My presentations went well. Iknew my material and presented it in a way which appealed to my audience. So I could have fun outside class. I brought in my running clothes and changed in the lecture room (obfiously after everybody had left), and ran out the lab, onto the road and a couple miles to the only chateau I would ever see in my life except fo Dr. Nix's house which he did not deserve to live in. Chateau Solvay. Somebody reprimanded me htt it was not a real chateau, that it had been build in the 19th century. I'm not that stupid; I could not hav ecared less. It looked like a chateau, like Lsat year at Maienbad, so it was good enough for my purposes.....

In the lab cafeteria you could have -- ready for this one? wine with lunch! Helped prep for the afternoon's presentations. Work day ended and then to the pub in the lab basement, and hwat did I find there? Ch=himay beer. It wa so good that for years after I returned to "this place" I simply could not olerate drdinking any of the beer here until, as Sanch Pnanza said, "these is no memory which time does not efface". It wa so good I even got up the gumption back at the hotel to go into a small convenience food store wher I did not speak the language and buy a 6 pack for my room. (When I got back home, the Chimay here wa not the same, withe the beer was not as good or the context spoinled it, who knows.)

The week went close to perfect except for the asshole specified supra, and my OCD fears which distrcted me some. I even wandered into part of the lab that was under construction and wrote on one of the still exposed poured concrete structureal members something like "Kilroy was here", which I presume remains to this day hidden inside a wall.

At week's end I had Saturday free before returning whence I had come. Of course I double checked my return flight reservation, not exactly easy considering thw languge problem. I wanderd around Brussels including the main museum where I probably saw Breughel paintings I did not appreciate at the time, and also walking past literally, a "red light district' with red lights.I managed an authentic dinner despite the language problem, with a rich Belgian cuisine sauce (great for cholesterol, maybe).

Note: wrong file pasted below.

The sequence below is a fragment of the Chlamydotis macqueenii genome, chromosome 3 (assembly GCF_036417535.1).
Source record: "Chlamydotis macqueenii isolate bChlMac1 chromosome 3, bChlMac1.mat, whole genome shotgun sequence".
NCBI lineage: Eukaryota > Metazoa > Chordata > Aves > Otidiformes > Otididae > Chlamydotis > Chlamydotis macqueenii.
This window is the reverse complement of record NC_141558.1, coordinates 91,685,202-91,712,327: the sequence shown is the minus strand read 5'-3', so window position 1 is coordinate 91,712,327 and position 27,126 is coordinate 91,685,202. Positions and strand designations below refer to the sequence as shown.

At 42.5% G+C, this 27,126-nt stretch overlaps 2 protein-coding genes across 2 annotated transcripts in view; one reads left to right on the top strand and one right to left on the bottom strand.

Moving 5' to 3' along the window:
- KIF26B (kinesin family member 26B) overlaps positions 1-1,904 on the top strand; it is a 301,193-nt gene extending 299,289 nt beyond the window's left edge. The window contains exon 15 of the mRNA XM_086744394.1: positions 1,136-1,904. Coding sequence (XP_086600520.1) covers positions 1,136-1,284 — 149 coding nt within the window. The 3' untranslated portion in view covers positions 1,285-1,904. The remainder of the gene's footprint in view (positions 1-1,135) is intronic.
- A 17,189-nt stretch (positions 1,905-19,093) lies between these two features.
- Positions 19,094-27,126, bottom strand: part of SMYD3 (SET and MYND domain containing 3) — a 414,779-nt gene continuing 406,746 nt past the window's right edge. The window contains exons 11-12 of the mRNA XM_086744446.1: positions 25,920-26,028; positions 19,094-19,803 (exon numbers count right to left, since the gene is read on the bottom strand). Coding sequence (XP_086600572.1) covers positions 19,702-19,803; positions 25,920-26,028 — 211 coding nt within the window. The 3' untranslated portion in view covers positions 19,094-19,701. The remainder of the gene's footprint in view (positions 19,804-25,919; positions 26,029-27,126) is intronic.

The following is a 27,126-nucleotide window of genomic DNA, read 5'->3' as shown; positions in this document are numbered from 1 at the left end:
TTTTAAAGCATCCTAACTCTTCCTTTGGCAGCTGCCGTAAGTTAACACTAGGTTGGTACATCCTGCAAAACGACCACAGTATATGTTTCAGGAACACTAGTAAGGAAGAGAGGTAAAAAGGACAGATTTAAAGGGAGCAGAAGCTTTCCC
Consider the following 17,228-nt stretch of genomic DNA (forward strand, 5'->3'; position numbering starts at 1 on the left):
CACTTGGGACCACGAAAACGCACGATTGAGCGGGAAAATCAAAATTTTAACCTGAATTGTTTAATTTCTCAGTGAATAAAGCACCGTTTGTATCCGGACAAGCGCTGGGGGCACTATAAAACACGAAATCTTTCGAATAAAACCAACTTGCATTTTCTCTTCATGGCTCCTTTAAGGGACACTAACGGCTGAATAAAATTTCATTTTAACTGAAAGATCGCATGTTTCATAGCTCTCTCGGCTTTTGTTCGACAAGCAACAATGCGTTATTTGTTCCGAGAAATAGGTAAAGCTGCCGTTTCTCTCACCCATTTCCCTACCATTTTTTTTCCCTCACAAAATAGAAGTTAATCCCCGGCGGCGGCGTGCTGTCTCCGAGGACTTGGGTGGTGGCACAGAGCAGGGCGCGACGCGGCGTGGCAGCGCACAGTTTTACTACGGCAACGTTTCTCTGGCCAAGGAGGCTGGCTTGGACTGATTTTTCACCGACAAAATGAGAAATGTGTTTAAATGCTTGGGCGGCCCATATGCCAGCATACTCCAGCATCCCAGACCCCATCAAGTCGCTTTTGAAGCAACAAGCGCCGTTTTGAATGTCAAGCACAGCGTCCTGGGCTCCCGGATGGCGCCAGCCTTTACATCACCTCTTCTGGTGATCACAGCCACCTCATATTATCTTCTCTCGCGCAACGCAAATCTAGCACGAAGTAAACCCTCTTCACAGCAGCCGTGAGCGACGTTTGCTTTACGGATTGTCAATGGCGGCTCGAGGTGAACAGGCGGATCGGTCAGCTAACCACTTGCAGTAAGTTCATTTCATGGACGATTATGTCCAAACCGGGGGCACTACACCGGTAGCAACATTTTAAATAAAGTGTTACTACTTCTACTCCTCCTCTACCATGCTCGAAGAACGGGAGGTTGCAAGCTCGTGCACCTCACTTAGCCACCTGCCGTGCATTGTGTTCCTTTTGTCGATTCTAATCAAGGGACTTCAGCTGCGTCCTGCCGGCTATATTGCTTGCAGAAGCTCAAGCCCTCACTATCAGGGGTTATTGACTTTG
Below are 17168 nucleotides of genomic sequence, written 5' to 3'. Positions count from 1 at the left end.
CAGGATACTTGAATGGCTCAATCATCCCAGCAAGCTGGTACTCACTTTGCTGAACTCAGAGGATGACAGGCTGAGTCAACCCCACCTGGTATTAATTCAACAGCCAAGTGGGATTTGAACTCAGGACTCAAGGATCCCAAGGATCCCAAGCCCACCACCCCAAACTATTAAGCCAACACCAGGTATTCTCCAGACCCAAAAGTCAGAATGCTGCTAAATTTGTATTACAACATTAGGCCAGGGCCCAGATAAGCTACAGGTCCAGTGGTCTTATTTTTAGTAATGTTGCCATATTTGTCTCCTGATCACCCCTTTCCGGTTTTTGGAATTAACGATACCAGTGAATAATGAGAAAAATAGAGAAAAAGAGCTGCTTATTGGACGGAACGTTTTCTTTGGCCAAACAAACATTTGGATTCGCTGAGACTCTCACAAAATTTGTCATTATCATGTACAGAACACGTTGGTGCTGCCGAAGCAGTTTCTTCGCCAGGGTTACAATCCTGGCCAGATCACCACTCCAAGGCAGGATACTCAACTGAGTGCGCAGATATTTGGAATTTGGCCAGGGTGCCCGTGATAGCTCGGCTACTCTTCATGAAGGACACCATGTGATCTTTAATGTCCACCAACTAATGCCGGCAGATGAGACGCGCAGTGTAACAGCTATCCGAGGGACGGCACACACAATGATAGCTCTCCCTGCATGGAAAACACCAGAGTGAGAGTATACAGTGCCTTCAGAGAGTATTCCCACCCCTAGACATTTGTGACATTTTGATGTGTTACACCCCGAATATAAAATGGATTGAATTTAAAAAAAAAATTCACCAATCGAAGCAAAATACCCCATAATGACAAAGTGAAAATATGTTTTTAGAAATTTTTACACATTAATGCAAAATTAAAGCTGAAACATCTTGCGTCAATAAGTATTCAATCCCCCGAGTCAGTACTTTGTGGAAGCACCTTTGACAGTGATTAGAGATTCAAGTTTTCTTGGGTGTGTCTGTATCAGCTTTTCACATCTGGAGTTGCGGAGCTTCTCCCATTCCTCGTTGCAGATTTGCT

Sunday morning was panic time since I had to make my flight. The car that wa supposed to take me to the airport did not arrive on time so i panicked and got another one which did get me to the Zavantem mishmash in good time and I even found my check in counter, so all was well that ended well except for that toxic introject inflicted o me per supra ( kept worrying ho my bad attitude toward that wste of my evvening migh get reporte bck to my supriors -- tht person should never have been born or hab gone back swiftly whence he came). I got a good grade on my presentations. Pudgy Dr. Nix was still sitting on his two couch potatoes with hie 7-11 Big Gulp in hand, per the status quo ante.

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I found Brussels beautiful. Especially the light in the wesern sky around 11PM at night, which really was like in a Magrite painting (per supa). The sky was luminous and crystalline, above a row of houses across the WTC undeveloped space in front of the hotel, which were fully [in the]dark. Lux in tenebris (but not the blinding sun of "a day at the beach" style less-than-living). (As you might guess, my reader, all this has changed since 1987: The street in front of the hotel and the rctangular open space in front of it and the row of houses on the other side of the open space are now all gone, all replaced by a park in front of fthe hotel and stores beyond them. What was then the rear of the hotel has become the front....)

The spirit of it all seems captured in a picture of a 1970s BMW automobile that may have been somewhere else in Europe (surely not anywhere in America; granting there are exceptions, I do not nor ever did like AmericaGod help America!).